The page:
A court in the USA has ordered the tobacco giant R.J. Reynolds to pay a woman $23.6 billion in damages. Cynthia Robinson filed a lawsuit against R.J. Reynolds in 2008 and fought for six years for compensation. Her husband Michael died of lung cancer in 1996 after two decades of smoking. He started smoking when he was 13 and died when he was 36. Mrs Robinson argued that the company was negligent in not informing her husband that nicotine is addictive and that smoking can lead to lung cancer. She said tobacco companies knew in the 1950s that smoking was potentially lethal and should have been more active in telling people. Johnson's lawyer said: "He couldn't quit. He was smoking the day he died."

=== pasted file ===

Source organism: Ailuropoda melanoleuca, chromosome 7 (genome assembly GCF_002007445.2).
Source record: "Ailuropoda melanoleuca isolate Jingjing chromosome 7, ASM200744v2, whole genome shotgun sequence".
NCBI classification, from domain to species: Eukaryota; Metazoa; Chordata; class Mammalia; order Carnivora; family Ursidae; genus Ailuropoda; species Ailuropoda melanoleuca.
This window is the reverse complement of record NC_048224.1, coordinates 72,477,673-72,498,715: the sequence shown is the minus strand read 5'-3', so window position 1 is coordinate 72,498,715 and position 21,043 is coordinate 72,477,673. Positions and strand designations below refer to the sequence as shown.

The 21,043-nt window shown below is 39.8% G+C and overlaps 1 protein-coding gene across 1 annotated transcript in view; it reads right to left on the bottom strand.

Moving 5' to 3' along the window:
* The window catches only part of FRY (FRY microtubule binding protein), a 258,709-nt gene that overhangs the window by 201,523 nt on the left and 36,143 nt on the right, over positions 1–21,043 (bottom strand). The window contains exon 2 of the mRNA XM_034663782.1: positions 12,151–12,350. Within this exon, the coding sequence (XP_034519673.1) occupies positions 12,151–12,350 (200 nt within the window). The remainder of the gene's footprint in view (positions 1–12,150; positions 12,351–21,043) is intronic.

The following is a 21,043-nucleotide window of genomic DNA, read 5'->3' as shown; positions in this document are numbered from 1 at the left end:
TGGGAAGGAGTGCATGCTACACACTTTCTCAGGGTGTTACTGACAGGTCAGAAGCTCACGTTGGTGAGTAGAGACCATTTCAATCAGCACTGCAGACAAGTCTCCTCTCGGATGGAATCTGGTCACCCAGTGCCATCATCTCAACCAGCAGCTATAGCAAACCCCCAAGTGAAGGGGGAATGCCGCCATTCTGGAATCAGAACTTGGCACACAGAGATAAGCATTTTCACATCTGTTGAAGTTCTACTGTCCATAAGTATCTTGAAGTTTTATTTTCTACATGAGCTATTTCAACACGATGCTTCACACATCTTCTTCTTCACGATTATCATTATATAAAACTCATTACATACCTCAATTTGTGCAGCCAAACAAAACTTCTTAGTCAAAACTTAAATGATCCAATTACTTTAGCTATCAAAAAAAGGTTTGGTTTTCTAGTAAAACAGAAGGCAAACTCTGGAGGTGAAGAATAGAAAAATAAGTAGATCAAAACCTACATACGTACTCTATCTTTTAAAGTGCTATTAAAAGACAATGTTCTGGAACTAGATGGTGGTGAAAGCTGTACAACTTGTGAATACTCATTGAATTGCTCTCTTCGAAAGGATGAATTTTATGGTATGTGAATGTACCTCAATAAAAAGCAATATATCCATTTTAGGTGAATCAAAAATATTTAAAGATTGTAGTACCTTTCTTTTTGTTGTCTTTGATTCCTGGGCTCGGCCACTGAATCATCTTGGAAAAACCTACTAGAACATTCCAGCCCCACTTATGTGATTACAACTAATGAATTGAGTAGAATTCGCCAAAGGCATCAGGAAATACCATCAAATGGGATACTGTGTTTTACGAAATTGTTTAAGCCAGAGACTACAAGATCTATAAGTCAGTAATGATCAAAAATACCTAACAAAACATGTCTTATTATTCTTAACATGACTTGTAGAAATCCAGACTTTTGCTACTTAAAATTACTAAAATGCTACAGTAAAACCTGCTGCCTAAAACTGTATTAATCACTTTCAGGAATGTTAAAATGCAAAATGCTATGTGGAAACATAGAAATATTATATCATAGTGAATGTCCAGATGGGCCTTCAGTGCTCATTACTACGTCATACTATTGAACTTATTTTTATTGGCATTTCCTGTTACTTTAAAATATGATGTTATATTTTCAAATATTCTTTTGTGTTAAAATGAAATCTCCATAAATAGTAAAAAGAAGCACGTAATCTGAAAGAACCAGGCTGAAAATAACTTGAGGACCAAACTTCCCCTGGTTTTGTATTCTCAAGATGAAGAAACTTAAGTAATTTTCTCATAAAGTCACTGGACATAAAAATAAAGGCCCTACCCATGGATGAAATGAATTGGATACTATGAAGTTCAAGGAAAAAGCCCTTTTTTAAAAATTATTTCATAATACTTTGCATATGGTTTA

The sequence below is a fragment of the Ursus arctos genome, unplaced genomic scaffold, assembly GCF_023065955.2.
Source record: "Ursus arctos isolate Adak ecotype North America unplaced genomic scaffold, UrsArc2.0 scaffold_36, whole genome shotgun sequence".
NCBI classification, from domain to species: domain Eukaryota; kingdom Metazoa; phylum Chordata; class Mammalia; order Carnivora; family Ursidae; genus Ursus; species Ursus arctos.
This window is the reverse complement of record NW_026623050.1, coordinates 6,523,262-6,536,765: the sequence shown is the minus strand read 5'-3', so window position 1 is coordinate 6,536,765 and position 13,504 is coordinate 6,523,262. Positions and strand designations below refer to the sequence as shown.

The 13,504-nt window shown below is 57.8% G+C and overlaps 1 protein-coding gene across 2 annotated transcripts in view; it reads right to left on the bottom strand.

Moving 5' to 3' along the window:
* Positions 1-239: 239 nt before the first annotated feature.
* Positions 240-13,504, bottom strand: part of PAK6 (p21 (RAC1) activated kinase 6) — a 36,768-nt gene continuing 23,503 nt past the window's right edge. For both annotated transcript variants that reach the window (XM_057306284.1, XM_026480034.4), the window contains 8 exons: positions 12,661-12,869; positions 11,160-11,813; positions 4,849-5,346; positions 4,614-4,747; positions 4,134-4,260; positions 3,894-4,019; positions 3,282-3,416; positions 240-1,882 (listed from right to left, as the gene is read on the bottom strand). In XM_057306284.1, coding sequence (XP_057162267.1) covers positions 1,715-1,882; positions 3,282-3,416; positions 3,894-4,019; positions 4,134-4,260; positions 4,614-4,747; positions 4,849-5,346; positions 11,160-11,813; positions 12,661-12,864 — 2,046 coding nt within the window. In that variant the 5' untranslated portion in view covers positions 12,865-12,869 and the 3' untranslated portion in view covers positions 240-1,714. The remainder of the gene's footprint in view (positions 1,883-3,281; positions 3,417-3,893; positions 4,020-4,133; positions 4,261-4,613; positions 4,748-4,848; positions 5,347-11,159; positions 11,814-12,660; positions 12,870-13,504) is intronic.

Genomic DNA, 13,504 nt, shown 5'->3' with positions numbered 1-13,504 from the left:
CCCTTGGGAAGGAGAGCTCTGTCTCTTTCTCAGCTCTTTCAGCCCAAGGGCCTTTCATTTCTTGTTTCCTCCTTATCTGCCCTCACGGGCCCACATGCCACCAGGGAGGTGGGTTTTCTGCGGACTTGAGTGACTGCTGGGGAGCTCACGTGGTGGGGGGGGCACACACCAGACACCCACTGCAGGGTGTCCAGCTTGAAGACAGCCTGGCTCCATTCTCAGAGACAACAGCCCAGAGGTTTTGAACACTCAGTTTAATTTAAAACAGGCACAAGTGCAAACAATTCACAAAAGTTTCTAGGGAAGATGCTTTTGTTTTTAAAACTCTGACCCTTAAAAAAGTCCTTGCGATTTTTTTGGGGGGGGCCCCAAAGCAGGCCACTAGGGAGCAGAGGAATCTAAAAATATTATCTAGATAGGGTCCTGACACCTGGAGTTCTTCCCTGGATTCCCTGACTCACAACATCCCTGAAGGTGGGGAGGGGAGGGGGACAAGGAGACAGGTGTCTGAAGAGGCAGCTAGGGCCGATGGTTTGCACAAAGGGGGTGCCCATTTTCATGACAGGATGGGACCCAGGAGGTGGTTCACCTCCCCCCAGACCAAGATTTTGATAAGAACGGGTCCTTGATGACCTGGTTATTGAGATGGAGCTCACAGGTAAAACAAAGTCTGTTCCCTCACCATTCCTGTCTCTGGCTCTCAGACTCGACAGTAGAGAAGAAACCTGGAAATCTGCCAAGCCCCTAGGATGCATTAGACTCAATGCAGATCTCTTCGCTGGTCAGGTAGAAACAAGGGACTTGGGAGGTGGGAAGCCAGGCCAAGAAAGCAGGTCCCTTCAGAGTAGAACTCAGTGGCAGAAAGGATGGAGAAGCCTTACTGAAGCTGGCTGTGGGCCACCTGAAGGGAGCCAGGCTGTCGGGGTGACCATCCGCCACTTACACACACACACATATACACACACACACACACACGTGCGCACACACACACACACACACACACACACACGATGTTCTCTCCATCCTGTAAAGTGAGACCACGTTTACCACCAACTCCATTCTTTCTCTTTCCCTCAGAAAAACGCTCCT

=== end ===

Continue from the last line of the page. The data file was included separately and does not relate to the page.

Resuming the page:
A lawyer for R.J. Reynolds, America's second-largest tobacco company, said the compensation was disproportionate. He said: "The damages awarded in this case are grossly excessive and impermissible under state and constitutional law." He added: "This verdict goes far beyond the realm of reasonableness and fairness and is completely inconsistent with the evidence presented." Mrs Robinson's lawyer Chris Chestnut said jurors looked at R.J. Reynolds' aggressive marketing, particularly campaigns aimed at young people. He said: "[R.J. Reynolds] lied to Congress, they lied to the public, they lied to smokers and tried to blame the smoker." He added that the jury's decision was "courageous".